Talk:Epistle to the Hebrews (Translated)
Five chapters already done here; that's a great start!--Andy Schlafly 23:49, 3 March 2010 (EST)
I'm sure Penn was inspired by this verse, but by the original's φιλαδελφία, not the English "brotherly love." "Let brotherly love continue" is a word-for-word translation, but doesn't seem like anything a modern English speaker would say. Paul isn't just praying for some vague abstraction to continue to exist; he is exhorting the Hebrews to love in a particular way. It seems to me better to translate this with active, dynamic language. DanielPulido 21:27, 18 April 2010 (EDT)
- I'm not sure William Penn read Greek. Most likely he read the KJV, liked the phrase, and then went back to the Greek. But I welcome any historical analysis about this.
- As an aside, what makes you think Paul wrote this Epistle? It's nothing like Paul's style as far as I can tell, and I've worked on Paul's Epistles as well as this one.--Andy Schlafly 22:11, 18 April 2010 (EDT)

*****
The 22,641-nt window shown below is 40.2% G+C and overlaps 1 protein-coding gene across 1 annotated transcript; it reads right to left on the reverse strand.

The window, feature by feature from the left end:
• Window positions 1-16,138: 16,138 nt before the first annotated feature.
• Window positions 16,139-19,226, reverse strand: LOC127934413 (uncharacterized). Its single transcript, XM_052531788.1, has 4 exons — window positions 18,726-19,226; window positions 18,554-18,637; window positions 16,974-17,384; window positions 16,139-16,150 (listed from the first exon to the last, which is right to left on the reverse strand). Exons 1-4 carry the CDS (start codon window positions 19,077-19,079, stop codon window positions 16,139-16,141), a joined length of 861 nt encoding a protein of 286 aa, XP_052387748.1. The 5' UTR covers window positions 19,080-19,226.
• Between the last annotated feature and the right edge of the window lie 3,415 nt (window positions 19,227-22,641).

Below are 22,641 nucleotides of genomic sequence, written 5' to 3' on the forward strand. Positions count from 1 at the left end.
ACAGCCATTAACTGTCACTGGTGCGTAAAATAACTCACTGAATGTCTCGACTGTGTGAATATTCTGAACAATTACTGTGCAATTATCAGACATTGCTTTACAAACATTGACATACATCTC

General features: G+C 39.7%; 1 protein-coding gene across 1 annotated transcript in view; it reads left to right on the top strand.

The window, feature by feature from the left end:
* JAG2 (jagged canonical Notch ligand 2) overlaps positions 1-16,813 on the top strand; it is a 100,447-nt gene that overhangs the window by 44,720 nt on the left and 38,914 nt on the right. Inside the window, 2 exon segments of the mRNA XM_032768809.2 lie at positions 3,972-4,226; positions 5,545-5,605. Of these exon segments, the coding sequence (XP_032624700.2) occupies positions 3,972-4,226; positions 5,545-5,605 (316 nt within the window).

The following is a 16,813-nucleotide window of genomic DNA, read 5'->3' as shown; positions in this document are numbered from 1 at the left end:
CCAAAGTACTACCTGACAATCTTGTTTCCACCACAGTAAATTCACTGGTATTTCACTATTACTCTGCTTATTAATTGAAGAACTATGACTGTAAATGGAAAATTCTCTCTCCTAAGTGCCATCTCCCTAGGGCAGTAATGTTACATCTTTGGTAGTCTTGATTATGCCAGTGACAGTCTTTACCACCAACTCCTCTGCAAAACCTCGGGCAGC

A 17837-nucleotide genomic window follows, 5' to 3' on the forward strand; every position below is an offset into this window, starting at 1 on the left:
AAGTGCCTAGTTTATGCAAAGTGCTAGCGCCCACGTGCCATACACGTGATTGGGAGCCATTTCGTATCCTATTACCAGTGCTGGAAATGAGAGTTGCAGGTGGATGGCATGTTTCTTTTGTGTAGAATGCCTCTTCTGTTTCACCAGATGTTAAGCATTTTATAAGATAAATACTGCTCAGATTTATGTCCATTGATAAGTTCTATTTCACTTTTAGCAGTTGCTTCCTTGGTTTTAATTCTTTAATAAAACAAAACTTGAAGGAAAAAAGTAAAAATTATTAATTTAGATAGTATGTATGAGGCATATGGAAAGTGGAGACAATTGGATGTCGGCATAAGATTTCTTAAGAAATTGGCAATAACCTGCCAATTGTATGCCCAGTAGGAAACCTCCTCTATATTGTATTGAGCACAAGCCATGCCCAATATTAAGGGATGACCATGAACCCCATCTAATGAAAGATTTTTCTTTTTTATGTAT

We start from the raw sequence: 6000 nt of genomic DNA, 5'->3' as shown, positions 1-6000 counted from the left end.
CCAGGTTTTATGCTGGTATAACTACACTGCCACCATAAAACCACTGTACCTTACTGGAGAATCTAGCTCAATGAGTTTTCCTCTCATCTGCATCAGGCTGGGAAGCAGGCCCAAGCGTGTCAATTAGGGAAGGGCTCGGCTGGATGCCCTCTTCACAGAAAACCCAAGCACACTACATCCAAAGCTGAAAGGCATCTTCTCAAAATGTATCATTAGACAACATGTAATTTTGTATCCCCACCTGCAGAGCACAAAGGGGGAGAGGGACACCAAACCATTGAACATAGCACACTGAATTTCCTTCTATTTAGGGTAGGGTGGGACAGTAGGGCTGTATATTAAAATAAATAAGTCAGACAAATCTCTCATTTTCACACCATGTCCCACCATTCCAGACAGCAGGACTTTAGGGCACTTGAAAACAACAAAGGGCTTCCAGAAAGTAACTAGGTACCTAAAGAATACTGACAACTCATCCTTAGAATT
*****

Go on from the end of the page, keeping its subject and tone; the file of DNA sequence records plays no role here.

- My mistake; I've done most of my translating on First Corinthians, and just a tiny bit in Hebrews. I have Paul on the brain as if everything in Greek is all Paul to me! You're quite right; they're stylistically very different, and that was silly of me.
As for Penn, he was classically educated, so he surely wouldn't have needed to rely on the KJV, would he? DanielPulido 22:48, 18 April 2010 (EDT)
- He wouldn't have needed to rely on it, but that doesn't mean he didn't choose to rely on it. SamuelC 22:49, 18 April 2010 (EDT)
- Right. The KJV was widely and immensely popular. I would expect that to the volume of first choice by Penn. I'm not sure anyone read the Greek New Testament as their volume of first choice in the English world in 1680. The primary classical text then was the Latin Vulgate, I think.--Andy Schlafly 22
- 53, 18 April 2010 (EDT)